"We've built processes for people and systems to scale beyond one distribution center to multiple distribution centers. We've hired an amazing team, and we're investing a lot of resources in training and process innovation to make sure that we can continue to deliver a great customer experience," Reinhart said.
Forerunner ventures principal Eurie Kim asked Reinhart if ThredUP is able to make enough profit on a per-bag basis even at the lower price points.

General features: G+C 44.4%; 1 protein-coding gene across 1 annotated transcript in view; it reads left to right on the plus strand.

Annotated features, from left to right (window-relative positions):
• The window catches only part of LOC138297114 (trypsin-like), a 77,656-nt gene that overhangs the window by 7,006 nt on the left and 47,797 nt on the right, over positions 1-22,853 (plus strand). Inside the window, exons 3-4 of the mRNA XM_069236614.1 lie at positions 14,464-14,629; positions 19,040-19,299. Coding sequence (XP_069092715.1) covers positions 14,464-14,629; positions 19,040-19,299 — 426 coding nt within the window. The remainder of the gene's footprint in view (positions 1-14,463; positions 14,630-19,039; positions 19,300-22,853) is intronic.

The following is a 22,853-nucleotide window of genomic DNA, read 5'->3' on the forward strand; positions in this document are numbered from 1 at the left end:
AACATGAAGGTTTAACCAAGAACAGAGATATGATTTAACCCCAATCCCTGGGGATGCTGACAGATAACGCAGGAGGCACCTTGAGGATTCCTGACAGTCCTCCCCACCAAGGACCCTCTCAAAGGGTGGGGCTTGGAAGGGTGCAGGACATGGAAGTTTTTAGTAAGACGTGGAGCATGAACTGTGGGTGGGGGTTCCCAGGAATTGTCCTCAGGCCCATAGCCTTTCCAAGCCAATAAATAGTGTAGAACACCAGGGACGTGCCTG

"We can do things at a very low cost. Based on the way that we pay sellers, based on the price of their items, which ranges anywhere from 10 percent to 80 percent, we're actually able to put those items online and sell them at a profit," Reinhart answered.
Besides traditional consignment stores, other competitors in this space include TheRealReal, a luxury fashion resale company, and Twice, a company with a similar model to ThredUP. Unlike ThredUP, though, Twice only buys and sells women's clothing.
To date, ThredUP has not been profitable and it would not disclose its projected profitability date. However, it has raised $48 million in venture capital and expects future revenue to grow 50 percent quarter over quarter with sales up three times from 2013. The company would not disclose its revenue numbers.